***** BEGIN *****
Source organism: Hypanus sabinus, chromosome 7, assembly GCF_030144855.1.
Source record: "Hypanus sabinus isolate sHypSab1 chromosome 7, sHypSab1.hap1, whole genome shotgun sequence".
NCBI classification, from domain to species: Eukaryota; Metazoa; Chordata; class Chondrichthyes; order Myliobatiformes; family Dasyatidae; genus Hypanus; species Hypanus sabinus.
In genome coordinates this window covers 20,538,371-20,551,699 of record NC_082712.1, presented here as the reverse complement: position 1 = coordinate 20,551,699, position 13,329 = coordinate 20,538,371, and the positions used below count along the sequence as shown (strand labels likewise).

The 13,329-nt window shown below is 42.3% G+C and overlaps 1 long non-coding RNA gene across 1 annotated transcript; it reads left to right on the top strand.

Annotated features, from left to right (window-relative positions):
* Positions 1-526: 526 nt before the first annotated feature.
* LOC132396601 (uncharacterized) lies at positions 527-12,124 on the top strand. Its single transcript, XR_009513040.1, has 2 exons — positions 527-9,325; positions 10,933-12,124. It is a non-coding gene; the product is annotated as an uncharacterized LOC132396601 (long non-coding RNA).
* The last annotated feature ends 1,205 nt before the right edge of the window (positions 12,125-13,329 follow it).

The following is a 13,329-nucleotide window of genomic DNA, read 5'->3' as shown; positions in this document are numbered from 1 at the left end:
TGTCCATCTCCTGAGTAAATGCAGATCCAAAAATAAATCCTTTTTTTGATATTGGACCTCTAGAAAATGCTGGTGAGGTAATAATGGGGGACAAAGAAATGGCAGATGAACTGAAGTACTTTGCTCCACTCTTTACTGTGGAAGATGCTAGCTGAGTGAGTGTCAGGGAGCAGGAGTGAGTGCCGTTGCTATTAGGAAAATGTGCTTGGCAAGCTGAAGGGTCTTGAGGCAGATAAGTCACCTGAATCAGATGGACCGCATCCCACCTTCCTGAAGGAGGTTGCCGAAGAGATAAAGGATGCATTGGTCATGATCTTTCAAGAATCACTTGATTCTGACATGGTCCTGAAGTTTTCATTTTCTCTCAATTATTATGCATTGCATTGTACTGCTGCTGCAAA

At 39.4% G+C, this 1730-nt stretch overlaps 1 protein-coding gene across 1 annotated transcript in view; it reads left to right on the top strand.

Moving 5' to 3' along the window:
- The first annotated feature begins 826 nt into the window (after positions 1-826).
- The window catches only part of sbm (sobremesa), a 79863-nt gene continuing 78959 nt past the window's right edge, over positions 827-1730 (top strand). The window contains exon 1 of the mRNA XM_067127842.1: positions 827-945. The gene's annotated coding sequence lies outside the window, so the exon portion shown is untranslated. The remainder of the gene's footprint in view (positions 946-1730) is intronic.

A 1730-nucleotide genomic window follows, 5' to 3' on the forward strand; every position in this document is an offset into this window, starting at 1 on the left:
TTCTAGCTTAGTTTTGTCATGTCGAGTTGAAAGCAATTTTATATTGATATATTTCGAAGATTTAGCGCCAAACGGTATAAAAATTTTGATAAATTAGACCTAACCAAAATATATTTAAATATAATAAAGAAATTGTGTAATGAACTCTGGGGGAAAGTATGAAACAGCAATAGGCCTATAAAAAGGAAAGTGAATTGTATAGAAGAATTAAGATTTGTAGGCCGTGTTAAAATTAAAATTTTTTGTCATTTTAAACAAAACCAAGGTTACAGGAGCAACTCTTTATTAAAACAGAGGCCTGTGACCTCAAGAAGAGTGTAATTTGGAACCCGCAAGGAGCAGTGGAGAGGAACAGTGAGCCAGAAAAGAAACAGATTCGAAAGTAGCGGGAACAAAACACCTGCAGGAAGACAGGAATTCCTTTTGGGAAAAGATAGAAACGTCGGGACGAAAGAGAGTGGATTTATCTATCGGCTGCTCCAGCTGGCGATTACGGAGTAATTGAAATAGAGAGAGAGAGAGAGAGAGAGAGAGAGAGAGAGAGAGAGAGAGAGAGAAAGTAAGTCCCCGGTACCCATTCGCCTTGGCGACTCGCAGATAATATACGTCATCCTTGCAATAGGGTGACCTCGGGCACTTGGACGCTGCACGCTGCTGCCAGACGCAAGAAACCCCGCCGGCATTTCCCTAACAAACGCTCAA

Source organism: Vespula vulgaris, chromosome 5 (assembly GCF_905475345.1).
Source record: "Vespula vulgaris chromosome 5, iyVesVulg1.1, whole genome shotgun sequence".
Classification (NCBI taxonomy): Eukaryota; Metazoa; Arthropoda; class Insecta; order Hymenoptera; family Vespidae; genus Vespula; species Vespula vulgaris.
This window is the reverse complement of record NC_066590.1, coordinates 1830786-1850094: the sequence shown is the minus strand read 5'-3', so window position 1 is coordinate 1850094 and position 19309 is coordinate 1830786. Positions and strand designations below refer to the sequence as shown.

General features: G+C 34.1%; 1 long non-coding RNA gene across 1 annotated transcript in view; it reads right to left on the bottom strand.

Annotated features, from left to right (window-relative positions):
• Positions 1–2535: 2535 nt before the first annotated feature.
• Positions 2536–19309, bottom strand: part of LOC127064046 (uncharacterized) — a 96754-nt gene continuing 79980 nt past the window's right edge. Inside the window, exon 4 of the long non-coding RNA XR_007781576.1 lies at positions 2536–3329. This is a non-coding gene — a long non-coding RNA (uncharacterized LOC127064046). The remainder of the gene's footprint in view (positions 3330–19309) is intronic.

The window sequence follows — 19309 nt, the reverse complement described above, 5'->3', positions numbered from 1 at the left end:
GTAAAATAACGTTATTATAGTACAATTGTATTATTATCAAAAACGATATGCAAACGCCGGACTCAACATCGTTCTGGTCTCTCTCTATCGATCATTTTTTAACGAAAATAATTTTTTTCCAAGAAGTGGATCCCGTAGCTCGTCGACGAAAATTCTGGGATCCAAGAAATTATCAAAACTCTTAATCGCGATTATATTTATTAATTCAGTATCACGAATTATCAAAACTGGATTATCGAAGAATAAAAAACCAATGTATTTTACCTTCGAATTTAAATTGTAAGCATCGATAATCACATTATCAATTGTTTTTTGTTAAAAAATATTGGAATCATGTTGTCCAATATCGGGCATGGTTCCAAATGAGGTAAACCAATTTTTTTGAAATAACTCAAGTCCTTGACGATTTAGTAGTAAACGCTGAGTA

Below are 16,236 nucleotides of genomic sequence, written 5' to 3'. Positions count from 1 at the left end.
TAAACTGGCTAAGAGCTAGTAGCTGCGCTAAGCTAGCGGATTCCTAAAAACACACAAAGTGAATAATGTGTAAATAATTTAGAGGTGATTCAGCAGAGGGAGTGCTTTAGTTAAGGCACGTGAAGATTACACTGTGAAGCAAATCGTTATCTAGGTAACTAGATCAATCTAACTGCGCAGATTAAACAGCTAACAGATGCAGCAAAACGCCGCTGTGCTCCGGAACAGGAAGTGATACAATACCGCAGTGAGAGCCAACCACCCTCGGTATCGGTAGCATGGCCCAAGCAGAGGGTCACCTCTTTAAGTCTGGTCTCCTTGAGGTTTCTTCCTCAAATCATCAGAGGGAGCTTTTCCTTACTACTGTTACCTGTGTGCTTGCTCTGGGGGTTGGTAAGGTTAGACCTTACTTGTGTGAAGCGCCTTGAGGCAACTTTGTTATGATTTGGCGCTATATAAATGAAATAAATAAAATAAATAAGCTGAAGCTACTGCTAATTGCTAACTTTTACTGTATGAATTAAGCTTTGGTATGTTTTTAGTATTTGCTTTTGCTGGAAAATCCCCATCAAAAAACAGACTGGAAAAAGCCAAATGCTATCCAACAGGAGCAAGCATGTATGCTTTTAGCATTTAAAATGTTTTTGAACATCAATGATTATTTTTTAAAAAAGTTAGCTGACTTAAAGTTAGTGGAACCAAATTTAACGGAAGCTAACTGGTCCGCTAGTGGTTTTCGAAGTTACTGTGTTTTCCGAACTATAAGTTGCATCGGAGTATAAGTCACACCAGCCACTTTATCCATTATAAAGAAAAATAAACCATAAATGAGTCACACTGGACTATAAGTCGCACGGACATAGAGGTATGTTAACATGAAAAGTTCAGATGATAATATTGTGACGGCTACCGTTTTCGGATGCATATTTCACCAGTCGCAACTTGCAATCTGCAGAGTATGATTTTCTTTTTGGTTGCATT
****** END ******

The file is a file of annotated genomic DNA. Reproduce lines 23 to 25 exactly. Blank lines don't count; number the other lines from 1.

Annotated features, from left to right (window-relative positions):
• Positions 1–2535: 2535 nt before the first annotated feature.
• Positions 2536–19309, bottom strand: part of LOC127064046 (uncharacterized) — a 96754-nt gene continuing 79980 nt past the window's right edge. Inside the window, exon 4 of the long non-coding RNA XR_007781576.1 lies at positions 2536–3329. This is a non-coding gene — a long non-coding RNA (uncharacterized LOC127064046). The remainder of the gene's footprint in view (positions 3330–19309) is intronic.